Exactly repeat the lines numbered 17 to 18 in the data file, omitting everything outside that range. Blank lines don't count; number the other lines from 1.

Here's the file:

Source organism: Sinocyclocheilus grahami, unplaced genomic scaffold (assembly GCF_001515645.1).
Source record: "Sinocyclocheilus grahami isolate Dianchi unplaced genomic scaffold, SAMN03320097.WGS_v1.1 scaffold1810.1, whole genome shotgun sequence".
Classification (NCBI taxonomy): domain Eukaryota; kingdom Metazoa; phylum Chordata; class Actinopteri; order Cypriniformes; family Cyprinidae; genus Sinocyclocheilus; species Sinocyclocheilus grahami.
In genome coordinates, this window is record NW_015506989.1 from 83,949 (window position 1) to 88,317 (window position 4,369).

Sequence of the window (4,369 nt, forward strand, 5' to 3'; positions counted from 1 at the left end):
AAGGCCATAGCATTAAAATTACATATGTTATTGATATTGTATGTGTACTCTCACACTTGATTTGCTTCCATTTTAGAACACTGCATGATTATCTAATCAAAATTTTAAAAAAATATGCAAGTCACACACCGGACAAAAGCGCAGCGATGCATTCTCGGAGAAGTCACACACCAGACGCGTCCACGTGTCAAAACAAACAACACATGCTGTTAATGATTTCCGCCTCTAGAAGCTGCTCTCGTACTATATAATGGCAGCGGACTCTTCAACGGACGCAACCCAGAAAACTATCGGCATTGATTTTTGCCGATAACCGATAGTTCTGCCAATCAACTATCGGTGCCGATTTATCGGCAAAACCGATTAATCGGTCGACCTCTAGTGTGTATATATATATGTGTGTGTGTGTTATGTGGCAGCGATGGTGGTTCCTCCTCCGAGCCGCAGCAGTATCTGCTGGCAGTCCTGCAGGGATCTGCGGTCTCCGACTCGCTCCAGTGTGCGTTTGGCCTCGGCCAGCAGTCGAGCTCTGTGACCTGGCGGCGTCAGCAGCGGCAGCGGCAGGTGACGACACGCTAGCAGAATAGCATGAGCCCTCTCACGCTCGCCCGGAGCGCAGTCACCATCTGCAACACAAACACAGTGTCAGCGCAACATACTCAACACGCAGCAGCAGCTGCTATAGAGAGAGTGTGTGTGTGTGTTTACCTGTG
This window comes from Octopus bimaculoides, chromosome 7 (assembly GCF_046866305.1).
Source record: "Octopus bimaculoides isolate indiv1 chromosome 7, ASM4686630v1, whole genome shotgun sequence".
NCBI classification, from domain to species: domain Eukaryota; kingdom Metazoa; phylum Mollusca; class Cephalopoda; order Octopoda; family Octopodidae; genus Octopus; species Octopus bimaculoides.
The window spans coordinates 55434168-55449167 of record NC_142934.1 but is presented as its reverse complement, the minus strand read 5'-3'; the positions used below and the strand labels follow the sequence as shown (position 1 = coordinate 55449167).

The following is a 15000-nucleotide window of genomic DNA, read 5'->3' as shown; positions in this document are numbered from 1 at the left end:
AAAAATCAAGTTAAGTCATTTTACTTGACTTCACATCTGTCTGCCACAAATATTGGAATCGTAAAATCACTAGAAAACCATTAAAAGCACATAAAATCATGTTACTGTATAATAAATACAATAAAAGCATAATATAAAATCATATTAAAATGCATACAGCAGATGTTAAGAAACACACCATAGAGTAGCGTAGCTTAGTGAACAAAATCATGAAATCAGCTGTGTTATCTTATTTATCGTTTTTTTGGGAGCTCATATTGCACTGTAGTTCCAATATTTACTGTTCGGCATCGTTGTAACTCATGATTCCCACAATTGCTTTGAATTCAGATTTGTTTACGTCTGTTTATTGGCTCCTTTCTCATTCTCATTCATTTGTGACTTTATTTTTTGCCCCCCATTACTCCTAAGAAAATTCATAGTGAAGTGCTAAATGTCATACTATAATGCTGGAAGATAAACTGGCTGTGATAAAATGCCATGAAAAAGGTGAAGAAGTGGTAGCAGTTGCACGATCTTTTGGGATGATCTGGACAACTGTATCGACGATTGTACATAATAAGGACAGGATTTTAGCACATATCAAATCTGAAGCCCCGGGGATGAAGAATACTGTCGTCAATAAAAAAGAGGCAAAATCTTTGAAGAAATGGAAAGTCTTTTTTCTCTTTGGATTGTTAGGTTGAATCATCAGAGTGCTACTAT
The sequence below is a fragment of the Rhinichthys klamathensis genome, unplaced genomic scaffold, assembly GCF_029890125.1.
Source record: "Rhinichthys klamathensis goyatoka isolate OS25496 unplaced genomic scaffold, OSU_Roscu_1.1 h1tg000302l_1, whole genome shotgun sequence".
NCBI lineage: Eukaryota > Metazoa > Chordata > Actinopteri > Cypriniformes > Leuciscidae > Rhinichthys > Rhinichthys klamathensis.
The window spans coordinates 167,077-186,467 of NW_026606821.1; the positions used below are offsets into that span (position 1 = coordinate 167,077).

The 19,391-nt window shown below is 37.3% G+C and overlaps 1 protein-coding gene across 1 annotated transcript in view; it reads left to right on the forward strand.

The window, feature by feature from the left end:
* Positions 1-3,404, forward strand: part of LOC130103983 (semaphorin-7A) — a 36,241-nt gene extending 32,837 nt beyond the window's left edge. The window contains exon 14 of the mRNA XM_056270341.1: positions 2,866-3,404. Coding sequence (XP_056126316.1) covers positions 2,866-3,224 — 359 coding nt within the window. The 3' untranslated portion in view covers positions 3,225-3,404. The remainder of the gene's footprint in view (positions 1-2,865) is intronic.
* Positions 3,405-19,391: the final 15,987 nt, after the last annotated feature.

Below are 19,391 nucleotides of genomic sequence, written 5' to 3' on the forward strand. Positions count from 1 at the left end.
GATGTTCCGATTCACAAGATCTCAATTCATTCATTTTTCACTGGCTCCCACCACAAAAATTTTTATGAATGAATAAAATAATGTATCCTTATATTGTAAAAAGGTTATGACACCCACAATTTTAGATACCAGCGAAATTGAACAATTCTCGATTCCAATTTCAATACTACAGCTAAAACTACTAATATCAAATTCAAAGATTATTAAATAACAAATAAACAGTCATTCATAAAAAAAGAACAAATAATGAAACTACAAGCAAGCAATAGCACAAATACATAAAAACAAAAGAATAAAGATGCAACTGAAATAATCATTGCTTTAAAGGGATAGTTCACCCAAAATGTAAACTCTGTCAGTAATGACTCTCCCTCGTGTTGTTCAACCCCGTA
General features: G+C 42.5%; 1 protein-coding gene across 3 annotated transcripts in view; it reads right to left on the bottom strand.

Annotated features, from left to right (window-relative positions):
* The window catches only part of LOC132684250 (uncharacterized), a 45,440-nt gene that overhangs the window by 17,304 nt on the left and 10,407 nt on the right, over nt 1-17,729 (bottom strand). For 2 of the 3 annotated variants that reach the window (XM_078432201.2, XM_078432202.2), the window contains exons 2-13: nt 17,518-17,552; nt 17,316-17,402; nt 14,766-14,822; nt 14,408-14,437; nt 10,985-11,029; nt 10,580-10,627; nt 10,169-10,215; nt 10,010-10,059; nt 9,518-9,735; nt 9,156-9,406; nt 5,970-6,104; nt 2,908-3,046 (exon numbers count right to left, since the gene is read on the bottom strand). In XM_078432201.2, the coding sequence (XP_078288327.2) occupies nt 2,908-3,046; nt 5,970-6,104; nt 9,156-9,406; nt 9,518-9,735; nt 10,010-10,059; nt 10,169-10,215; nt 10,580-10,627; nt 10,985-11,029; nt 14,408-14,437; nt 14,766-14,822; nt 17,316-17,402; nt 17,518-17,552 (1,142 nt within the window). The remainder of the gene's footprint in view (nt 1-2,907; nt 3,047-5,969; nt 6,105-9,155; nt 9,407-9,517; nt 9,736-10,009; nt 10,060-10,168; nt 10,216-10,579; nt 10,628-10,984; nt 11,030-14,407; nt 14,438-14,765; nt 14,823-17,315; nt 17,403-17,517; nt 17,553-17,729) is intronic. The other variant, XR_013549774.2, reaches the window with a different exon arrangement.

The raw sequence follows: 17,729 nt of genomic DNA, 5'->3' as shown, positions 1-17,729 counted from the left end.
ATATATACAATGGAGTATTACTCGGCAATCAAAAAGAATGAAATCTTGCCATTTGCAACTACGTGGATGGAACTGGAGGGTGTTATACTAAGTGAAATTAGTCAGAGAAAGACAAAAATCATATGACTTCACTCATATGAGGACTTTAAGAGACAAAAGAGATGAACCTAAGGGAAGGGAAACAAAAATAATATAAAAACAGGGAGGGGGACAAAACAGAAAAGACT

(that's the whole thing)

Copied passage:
The 19,391-nt window shown below is 37.3% G+C and overlaps 1 protein-coding gene across 1 annotated transcript in view; it reads left to right on the forward strand.

The window, feature by feature from the left end: